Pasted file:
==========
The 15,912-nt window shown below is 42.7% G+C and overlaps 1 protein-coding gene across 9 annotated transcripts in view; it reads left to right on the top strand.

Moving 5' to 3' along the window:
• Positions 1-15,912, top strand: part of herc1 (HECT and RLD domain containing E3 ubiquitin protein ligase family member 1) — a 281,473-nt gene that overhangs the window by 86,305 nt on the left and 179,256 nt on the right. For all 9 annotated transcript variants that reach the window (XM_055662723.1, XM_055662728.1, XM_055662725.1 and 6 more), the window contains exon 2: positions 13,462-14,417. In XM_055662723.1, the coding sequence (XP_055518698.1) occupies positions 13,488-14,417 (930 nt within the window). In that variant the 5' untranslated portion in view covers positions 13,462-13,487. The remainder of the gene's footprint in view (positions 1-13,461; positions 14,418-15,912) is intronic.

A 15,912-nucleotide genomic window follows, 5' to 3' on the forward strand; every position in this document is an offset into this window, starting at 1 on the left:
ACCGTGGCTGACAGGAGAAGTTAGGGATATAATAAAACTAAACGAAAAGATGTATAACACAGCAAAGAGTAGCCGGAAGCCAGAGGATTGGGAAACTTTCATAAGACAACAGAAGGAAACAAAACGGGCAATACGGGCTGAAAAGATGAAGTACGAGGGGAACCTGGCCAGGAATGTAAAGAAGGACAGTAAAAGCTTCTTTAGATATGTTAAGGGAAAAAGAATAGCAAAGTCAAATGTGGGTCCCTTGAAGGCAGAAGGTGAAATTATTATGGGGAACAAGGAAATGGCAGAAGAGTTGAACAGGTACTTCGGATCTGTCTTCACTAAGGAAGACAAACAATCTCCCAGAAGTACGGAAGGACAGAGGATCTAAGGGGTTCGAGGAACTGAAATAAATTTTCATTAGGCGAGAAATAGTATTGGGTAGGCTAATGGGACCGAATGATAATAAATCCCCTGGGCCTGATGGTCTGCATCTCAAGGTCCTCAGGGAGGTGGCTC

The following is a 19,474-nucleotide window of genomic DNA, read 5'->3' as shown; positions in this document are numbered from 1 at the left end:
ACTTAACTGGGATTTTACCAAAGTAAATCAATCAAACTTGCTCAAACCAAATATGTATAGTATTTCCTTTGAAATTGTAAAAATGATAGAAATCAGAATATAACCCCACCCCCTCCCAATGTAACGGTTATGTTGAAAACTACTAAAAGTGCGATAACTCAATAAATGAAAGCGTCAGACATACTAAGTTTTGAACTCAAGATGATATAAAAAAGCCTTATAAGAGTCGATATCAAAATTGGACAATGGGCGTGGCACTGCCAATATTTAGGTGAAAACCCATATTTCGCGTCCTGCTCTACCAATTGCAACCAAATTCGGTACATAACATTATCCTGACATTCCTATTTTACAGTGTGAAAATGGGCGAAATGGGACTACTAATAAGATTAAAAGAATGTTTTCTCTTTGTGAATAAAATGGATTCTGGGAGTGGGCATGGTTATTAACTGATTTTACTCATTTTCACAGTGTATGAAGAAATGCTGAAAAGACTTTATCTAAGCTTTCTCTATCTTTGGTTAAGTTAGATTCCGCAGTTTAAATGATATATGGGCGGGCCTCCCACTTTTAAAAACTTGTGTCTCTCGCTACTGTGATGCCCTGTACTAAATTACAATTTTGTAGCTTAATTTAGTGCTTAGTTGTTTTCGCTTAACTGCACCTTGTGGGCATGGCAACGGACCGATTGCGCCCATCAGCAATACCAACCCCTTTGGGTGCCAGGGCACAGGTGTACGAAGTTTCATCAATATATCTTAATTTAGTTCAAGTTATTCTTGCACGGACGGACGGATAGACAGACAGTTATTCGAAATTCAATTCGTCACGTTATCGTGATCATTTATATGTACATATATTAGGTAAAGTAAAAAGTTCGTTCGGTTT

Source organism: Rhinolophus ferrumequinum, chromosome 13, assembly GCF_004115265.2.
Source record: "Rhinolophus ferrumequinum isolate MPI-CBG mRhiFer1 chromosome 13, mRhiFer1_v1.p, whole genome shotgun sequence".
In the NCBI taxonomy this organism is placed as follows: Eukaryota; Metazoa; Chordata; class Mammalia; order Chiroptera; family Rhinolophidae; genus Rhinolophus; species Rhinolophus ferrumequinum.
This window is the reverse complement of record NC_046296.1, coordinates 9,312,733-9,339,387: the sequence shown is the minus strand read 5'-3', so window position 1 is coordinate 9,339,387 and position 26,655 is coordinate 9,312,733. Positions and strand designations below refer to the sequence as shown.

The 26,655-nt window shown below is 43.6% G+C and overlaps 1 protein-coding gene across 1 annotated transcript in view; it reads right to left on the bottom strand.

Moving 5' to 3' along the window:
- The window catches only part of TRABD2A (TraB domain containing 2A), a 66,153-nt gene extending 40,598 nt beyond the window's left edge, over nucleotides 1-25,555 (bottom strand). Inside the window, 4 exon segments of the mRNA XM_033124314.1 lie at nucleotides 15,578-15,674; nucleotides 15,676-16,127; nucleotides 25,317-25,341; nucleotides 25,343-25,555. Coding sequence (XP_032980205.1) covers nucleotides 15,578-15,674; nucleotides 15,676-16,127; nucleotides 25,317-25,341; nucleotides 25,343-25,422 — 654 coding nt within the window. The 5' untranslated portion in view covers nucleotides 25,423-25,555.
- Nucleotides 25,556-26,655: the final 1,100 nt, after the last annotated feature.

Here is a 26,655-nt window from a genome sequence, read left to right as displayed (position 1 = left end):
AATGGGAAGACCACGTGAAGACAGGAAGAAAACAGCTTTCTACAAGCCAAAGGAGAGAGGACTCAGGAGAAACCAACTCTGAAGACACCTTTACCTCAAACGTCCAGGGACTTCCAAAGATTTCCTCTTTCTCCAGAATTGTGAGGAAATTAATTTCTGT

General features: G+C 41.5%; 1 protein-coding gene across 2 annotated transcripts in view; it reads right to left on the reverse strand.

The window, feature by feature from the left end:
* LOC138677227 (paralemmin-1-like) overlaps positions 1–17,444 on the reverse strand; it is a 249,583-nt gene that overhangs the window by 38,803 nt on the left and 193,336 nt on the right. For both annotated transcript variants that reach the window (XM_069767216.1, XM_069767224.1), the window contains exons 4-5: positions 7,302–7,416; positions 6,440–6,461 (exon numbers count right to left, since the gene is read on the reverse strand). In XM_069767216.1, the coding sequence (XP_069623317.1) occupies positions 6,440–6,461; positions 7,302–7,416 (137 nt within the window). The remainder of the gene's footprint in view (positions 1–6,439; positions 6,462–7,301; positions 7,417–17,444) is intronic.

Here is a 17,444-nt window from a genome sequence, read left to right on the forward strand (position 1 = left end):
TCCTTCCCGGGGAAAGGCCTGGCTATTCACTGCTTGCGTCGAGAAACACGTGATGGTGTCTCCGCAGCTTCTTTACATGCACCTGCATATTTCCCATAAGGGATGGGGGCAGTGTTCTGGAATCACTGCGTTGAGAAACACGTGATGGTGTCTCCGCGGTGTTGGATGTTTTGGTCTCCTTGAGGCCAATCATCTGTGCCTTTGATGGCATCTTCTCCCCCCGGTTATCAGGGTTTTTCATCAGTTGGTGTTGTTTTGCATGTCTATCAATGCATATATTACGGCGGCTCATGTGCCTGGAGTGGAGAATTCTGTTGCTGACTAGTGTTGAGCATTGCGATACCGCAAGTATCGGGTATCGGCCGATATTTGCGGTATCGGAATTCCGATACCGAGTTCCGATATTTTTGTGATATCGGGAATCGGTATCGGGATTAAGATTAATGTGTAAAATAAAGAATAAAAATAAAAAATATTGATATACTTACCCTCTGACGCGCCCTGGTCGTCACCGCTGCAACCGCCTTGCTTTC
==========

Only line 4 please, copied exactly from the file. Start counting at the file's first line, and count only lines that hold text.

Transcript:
A 15,912-nucleotide genomic window follows, 5' to 3' on the forward strand; every position in this document is an offset into this window, starting at 1 on the left: